Disney to Allow Satellite Giants to Offer Its Content Online

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Earlier this week, satellite TV provider Dish Network (NASDAQ:DISH) announced a partnership with Walt Disney Co. (NYSE:DIS) that will allow Dish to create an Internet-based streaming service that Dish customers can use to access Disney-owned programming on their tablets, computers, smartphones, televisions, gaming consoles, and other devices. The agreement also ends all litigation between the companies over Dish’s controversial Auto Hop DVR service, which allows customers to skip over commercials. Now a spokesman for Dish’s biggest satellite competitor, DirecTV (NASDAQ:DTV), has told Reuters that it, too, is in the process of inking a similar contract with Disney.

“The deal and terms are not unexpected, as the Dish contract was the most recent in the Disney timeline to expire,” DirecTV spokesman Darris Gringeri said to Reuters on Wednesday. “The DirecTV contract is up next and we’re in the process of working with Disney on a similar long-term agreement of our own.”

Both companies have contracts with Disney that are set to end in December, which these streaming deals will replace. The streaming agreement with Dish represents the first time a content provider has allowed a pay-TV operator to offer content for streaming online. Disney’s content includes not just the various Disney channels but also the popular ESPN sports networks and ABC’s channels, as well.

The deals allow all three companies to take advantage of the growing trend in online TV streaming, which has proved to be incredibly popular among consumers through services like Netflix (NASDAQ:NFLX).

“The creation of this agreement has really been about predicting the future of television with a visionary and forward-leaning partner,” Dish CEO Joseph Clayton said in the company’s announcement.

Disney leadership echoed similar sentiments, saying that the agreement represents the wave of the future. “We knew early on we had a responsibility with this deal to not only do what was best for our business, but to also position our industry for future growth,” Disney executive Anne Sweeney said. ”This agreement, one of the most complex and comprehensive we’ve ever undertaken, achieves just that. Not only were innovative business solutions reached on complicated current issues, we also planned for the evolution of our industry.”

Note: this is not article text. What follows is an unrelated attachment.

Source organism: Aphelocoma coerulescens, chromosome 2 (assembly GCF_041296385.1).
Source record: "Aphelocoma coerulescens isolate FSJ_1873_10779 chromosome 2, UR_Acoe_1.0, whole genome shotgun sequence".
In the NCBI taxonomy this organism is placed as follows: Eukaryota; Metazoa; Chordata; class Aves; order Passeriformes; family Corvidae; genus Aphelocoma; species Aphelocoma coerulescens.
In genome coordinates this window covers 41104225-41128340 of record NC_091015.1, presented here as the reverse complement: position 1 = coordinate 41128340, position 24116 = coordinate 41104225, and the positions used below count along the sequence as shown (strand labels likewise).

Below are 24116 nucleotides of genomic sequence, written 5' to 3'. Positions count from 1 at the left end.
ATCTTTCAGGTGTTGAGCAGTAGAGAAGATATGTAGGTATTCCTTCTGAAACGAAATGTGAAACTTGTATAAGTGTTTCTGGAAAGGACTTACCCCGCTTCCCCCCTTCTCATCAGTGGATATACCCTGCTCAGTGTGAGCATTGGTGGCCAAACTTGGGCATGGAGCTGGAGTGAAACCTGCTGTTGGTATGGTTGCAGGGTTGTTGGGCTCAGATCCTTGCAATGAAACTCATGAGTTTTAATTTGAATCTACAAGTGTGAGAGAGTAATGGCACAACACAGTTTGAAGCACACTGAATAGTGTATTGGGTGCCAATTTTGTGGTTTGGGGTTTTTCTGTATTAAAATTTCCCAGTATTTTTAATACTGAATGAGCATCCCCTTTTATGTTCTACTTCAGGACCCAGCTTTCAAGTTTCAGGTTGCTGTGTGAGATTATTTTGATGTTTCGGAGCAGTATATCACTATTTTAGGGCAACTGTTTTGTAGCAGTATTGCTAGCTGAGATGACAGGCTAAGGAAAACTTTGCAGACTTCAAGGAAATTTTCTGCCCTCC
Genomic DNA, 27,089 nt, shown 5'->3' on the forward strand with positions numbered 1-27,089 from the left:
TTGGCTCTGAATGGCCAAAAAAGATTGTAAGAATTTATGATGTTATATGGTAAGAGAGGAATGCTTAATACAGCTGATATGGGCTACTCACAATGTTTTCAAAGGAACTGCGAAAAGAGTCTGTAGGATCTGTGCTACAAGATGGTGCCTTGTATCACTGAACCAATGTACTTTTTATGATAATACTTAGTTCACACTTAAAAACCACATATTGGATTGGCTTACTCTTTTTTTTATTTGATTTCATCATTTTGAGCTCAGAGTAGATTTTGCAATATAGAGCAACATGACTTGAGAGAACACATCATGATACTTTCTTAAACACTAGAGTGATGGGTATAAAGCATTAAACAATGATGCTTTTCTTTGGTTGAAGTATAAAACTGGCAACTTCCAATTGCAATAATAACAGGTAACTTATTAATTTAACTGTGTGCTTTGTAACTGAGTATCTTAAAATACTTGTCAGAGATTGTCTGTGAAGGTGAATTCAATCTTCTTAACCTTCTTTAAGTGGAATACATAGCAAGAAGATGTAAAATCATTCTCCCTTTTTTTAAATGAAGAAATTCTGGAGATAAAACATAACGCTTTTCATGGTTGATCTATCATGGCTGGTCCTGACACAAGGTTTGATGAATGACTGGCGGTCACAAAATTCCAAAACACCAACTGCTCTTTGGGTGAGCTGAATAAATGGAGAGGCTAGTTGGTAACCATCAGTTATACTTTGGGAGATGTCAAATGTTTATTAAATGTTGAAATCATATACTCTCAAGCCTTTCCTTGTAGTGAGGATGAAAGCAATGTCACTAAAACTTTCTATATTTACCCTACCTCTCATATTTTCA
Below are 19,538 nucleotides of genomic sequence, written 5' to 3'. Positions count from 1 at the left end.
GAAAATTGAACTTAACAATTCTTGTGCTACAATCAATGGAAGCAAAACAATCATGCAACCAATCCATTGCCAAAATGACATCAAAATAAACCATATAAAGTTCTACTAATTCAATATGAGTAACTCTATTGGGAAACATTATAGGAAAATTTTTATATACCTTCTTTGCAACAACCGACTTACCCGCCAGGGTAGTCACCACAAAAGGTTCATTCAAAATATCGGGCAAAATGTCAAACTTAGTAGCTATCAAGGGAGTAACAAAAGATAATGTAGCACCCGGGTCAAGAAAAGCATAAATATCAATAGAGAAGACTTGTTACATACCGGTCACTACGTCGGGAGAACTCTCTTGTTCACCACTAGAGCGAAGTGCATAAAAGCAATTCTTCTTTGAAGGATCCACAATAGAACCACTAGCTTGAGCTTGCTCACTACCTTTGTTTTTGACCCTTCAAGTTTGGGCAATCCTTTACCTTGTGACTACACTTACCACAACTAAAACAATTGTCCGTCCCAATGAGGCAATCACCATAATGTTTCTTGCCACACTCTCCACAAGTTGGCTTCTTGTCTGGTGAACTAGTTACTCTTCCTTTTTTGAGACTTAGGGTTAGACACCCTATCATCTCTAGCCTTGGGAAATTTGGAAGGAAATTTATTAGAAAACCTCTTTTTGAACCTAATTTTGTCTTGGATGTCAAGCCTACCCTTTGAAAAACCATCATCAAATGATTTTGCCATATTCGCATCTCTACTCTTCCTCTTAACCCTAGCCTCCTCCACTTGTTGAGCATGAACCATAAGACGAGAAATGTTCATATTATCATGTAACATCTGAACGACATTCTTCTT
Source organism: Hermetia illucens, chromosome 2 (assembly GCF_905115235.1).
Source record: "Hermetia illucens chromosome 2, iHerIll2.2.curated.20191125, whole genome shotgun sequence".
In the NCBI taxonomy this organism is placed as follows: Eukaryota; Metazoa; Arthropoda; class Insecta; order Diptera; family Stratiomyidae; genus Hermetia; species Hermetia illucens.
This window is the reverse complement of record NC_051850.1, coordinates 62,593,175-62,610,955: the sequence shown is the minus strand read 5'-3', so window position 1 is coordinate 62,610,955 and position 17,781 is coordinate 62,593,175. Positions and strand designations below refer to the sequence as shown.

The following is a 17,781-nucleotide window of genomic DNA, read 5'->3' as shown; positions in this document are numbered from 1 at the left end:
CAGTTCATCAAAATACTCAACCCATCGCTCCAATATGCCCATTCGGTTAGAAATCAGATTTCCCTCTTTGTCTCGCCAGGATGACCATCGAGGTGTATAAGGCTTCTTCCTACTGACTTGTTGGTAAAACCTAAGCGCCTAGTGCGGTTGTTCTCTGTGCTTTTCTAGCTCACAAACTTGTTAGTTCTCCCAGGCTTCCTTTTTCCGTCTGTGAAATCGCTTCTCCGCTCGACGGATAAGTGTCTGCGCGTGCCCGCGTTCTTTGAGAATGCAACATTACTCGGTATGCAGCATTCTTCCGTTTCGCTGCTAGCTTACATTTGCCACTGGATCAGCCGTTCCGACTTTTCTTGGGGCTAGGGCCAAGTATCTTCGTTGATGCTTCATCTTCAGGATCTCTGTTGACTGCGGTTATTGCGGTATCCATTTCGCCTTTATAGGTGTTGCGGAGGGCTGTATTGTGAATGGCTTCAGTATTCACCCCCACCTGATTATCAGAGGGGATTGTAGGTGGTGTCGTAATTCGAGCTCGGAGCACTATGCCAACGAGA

This news comes after an announcement last week that Disney made an expanded partnership with Apple (NASDAQ:AAPL) on a service called Disney Movies Anywhere that will allow the users of Apple devices to purchase, store, and stream Disney, Pixar, and Marvel films via the iTunes Store. Redeemable digital download codes that have been included in many Disney DVD and Blu-ray packages since 2008 can be used to add previously purchased films to a user’s Disney Movies Anywhere library.

These moves show that Disney is dedicated to getting into the new wave of digital media content delivery. The rise of services like Netflix and Hulu have spurred a growing movement of cord-cutters, or people who choose to ditch expensive pay-TV services for much cheaper online streaming. Disney wants to make sure consumers can still gain access to its popular programming — and that it can still be paid for that programming — as the traditional pay-TV model becomes increasingly challenged by online streaming.

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